THE BLOG
17/06/2018 21:00 BST | Updated 18/06/2018 09:33 BST

Selling My Mum's House To Afford Her Care Home Has Meant Sacrificing My Memories Of Her

Really linking to my mum, for me, has always been through visiting her at her home, sitting with her in her garden, and appreciating her pride at the environment she had created for herself

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It’s six weeks since my mother moved into a care home. She has not yet settled in – she still asks why she is there, and when she is going home. However, the staff tell me she is calmer when I am not there – as if I am the bridge between “before” and “now”, and cause stirrings of memories to surface, which make her realise something is not right. I hope she will accept her current living arrangement, even if it’s only after some time has passed.

However, whilst Mum’s illness means her memories are fading, I am experiencing such an inflow of memories that it’s hard not to get overwhelmed.

I am having to sell her home to pay for her care; a process being followed by thousands of families across the country. And, for the first time, I am really seeing my mum’s home, and its contents, as I appraise the “worth” of her belongings, and the bricks and mortar, in preparation for the sale.

The emotional fall-out of the last weeks has caused me to consider: is it Mum’s belongings that have brought memories flooding back? Or is it the bricks and mortar of the building which she lovingly brought into the modern – changing the heating system, the bathroom, the kitchen – and stamping her own taste onto, which are causing me to constantly reminisce and delve into old events, and picture her?

If it is the latter, then how can I retain these memories of her once the bricks and mortar are sold?

Whilst I can understand her history via her school records, her knick knacks, and the books she kept, we have never looked at those things or talked about them, so my memories of her have never been formed by those things.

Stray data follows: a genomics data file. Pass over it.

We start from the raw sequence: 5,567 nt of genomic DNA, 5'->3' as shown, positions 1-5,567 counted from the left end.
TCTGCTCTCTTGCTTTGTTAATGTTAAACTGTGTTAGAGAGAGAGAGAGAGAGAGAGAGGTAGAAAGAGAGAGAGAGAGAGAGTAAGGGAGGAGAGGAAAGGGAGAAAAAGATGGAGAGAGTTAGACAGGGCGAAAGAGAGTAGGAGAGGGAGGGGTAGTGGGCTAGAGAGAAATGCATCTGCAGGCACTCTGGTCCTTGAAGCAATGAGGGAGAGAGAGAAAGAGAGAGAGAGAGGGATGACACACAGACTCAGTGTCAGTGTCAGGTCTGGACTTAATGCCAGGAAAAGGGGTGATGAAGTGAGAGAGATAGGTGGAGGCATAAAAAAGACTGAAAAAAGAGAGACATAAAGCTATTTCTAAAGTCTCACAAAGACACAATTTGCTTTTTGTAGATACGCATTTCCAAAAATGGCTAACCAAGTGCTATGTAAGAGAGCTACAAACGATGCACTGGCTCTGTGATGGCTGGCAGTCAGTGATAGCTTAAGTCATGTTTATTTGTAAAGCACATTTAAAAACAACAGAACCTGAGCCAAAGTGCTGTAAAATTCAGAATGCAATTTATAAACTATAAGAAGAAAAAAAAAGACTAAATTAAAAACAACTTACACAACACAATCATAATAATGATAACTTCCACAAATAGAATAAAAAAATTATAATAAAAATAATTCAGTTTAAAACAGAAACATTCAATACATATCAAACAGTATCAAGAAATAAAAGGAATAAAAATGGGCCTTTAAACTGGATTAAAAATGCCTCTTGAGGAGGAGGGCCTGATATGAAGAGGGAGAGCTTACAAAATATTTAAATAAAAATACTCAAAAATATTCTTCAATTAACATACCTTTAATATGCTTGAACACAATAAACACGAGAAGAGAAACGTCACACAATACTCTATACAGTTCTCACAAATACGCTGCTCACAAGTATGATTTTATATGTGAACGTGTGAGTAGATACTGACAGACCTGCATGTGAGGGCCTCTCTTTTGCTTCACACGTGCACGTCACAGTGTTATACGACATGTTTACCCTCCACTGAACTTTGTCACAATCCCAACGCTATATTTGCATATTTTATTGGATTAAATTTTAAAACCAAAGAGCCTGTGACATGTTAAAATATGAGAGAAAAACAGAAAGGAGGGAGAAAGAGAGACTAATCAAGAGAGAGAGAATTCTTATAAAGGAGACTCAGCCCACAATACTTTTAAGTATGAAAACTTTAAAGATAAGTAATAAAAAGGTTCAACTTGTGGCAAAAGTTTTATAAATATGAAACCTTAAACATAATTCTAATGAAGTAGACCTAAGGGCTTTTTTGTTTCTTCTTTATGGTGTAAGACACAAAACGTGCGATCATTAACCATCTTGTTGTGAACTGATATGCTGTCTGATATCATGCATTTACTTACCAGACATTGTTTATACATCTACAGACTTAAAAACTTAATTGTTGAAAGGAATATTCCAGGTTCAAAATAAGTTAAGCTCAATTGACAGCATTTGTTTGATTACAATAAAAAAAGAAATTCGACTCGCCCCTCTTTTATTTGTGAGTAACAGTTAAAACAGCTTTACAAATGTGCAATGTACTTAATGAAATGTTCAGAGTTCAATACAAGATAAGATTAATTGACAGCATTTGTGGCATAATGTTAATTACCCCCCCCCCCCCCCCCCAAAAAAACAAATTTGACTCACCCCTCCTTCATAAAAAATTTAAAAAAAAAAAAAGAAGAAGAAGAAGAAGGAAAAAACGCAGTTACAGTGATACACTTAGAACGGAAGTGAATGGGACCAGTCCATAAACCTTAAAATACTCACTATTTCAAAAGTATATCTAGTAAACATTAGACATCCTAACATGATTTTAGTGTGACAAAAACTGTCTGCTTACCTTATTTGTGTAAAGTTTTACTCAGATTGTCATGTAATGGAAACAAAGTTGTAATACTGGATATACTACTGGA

Really linking to my mum, for me, has always been through visiting her at her home, sitting with her in her garden, and appreciating her pride at the environment she had created for herself. My memories of her are tied in with the physical space that she occupied.

So, as I empty the house of its belongings, it is becoming more of a turmoil – as if I am removing my mum from her rightful place, and she is disappearing before me. Even repositioning some of her beloved possessions into my own house offers no recreation of the memories of my mum. She has some beautiful possessions, and I will enjoy looking at them, however without the home she housed them in, they are just “things”.

The memories of my mum are encased within the modest walls of her home and, once sold, will be out of my reach forever. Once the home is sold, I am not sure how I will remember my mum – my mental pictures of her are at home, not in her childhood at school, or in her early married life, or even reading her books.

That is the legacy of the social care system, which demands property is used to pay for our old age, and it is tragic. I cannot afford to keep the house, to preserve the memories, and yet I may lose something vital when it is gone.